A sure way to win over the congressional panel that controls most of your budget is to give them a rare look at priceless artifacts of history.
Officials of the Smithsonian, facing the Republican-led appropriations subcommittee for the first time Thursday, are pros at this strategy. They brought Abraham Lincoln’s pocket watch, which has resided at the Smithsonian since 1958, and a camera used by former astronaut and U.S. Senator John Glenn on the Friendship 7 voyage in 1962.
The panel was duly impressed but Rep. Mike Simpson (R-Idaho), the subcommittee chairman, got right down to the business of the budget. This year, he said, was going to be “particularly challenging” because the Interior bill which funds the Smithsonian and other cultural agencies was decreased by $2 billion.
The Obama administration requested $861.5 million in fiscal 2012 for the Smithsonian, most of which goes to salaries and expenses but includes $125 million to begin construction of the National Museum of African American History and Culture.
The $500 million for the African American museum is a public/private partnership, with Congress contributing half. In response to a question about deferring some of the federal payments, Smithsonian Secretary Wayne Clough said, “It is important to keep it on track.” He said the private fund-raising was making “great success.”
Overall Clough said the Smithsonian had raised $158 million privately last year.
The committee discussed the recommendation by a presidential commission to build a Smithsonian American Latino Museum.
Saying he was “concerned about the direction we are taking at the Smithsonian,” Rep. James Moran (D-Va.) said he was also worried “we are breaking up the American narrative” and feared racial groups would go to their own museums.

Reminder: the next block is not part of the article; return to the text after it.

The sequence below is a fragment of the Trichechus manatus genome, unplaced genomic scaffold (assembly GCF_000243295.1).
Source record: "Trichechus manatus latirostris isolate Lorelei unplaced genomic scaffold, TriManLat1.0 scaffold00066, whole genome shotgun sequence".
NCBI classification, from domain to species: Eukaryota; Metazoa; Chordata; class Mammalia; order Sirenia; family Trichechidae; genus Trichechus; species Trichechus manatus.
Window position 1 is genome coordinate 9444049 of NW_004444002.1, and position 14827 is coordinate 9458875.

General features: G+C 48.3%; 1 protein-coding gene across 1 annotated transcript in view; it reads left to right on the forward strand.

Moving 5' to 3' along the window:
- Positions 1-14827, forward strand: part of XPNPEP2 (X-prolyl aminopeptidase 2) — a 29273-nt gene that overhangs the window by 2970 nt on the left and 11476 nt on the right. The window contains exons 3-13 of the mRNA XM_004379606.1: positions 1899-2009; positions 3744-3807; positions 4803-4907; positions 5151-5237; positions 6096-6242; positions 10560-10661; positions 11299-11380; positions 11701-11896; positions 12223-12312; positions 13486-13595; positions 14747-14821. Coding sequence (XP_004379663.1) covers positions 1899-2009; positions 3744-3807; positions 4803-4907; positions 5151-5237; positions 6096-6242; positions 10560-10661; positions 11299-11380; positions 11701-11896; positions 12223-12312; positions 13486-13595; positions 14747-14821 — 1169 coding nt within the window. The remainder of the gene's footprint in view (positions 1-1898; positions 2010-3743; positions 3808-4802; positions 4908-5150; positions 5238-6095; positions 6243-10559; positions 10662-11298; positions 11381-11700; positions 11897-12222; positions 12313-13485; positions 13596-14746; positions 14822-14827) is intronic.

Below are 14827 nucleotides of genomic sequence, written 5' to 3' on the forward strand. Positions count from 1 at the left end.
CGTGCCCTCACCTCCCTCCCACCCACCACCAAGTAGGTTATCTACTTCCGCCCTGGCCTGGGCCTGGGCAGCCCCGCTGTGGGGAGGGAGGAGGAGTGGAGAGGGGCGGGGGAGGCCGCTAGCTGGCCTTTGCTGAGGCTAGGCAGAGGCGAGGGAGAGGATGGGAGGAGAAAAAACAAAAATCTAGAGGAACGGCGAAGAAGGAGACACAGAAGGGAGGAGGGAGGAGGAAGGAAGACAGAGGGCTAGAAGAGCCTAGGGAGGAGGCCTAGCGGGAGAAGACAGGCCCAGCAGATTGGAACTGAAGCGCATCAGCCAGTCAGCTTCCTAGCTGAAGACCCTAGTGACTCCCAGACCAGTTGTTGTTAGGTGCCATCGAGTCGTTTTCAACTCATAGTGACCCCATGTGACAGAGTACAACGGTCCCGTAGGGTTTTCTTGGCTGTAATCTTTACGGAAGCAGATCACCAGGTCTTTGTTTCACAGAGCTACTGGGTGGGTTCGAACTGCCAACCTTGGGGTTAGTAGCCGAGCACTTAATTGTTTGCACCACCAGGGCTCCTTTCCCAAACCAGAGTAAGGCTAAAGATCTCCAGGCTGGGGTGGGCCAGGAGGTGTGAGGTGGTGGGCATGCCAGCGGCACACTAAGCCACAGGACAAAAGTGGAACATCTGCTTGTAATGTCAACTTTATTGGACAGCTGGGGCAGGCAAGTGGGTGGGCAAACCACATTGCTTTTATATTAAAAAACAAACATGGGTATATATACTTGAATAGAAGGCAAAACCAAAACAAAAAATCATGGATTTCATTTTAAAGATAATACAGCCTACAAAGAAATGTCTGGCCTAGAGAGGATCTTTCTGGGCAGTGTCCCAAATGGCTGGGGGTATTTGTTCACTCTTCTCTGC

Last week’s report concluded that if Congress approved a Latino Museum it should be administrated by the Smithsonian on a location just south of the Capitol. The Smithsonian responded that if a plan was approved, it would welcome the museum into the Smithsonian family.
At Thursday’s hearing Clough indicated he supported everyone telling their own story. “The Smithsonian didn’t do a good job in the ’60s, ’70s, and ’80s to broaden,” its outreach, he said. “We missed the boat.”
Rep. Jose Serrano (D-N.Y.) said the need for a Latino or African American museum was the fault of the people who wrote the history which excluded their Latino and African American accomplishments. “We were left out,” he said, “and in a perfect world I don’t want the Latin Grammys. In a perfect world I want to make sure we walk in and see our story.”